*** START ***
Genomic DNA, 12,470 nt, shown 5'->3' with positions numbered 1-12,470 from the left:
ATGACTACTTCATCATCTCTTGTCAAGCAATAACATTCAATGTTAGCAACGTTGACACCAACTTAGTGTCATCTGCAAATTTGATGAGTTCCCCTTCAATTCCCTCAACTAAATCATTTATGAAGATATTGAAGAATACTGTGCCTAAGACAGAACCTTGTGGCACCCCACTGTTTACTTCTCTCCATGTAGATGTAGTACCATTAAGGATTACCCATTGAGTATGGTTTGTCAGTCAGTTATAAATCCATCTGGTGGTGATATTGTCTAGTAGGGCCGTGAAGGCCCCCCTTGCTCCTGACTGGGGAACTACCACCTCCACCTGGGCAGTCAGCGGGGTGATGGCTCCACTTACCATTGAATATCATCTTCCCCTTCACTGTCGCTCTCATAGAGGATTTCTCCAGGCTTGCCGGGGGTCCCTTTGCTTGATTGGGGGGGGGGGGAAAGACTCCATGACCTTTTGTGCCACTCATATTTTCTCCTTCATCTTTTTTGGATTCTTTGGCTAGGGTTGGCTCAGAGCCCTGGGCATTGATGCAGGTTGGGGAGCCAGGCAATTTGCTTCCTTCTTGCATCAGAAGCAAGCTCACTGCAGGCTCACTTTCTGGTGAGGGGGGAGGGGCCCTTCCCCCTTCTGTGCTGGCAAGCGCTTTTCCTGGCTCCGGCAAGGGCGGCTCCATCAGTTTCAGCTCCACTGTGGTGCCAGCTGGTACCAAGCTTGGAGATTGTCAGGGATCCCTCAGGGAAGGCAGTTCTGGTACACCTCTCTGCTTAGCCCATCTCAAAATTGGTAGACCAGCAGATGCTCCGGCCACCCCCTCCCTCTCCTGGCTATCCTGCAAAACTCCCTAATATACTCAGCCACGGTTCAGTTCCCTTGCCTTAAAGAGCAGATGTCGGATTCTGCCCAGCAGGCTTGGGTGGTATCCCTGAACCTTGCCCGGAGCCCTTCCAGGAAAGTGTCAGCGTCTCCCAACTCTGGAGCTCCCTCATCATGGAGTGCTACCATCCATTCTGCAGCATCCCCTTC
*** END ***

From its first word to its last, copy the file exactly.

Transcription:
Genomic DNA, 12,470 nt, shown 5'->3' with positions numbered 1-12,470 from the left:
ATGACTACTTCATCATCTCTTGTCAAGCAATAACATTCAATGTTAGCAACGTTGACACCAACTTAGTGTCATCTGCAAATTTGATGAGTTCCCCTTCAATTCCCTCAACTAAATCATTTATGAAGATATTGAAGAATACTGTGCCTAAGACAGAACCTTGTGGCACCCCACTGTTTACTTCTCTCCATGTAGATGTAGTACCATTAAGGATTACCCATTGAGTATGGTTTGTCAGTCAGTTATAAATCCATCTGGTGGTGATATTGTCTAGTAGGGCCGTGAAGGCCCCCCTTGCTCCTGACTGGGGAACTACCACCTCCACCTGGGCAGTCAGCGGGGTGATGGCTCCACTTACCATTGAATATCATCTTCCCCTTCACTGTCGCTCTCATAGAGGATTTCTCCAGGCTTGCCGGGGGTCCCTTTGCTTGATTGGGGGGGGGGGGAAAGACTCCATGACCTTTTGTGCCACTCATATTTTCTCCTTCATCTTTTTTGGATTCTTTGGCTAGGGTTGGCTCAGAGCCCTGGGCATTGATGCAGGTTGGGGAGCCAGGCAATTTGCTTCCTTCTTGCATCAGAAGCAAGCTCACTGCAGGCTCACTTTCTGGTGAGGGGGGAGGGGCCCTTCCCCCTTCTGTGCTGGCAAGCGCTTTTCCTGGCTCCGGCAAGGGCGGCTCCATCAGTTTCAGCTCCACTGTGGTGCCAGCTGGTACCAAGCTTGGAGATTGTCAGGGATCCCTCAGGGAAGGCAGTTCTGGTACACCTCTCTGCTTAGCCCATCTCAAAATTGGTAGACCAGCAGATGCTCCGGCCACCCCCTCCCTCTCCTGGCTATCCTGCAAAACTCCCTAATATACTCAGCCACGGTTCAGTTCCCTTGCCTTAAAGAGCAGATGTCGGATTCTGCCCAGCAGGCTTGGGTGGTATCCCTGAACCTTGCCCGGAGCCCTTCCAGGAAAGTGTCAGCGTCTCCCAACTCTGGAGCTCCCTCATCATGGAGTGCTACCATCCATTCTGCAGCATCCCCTTC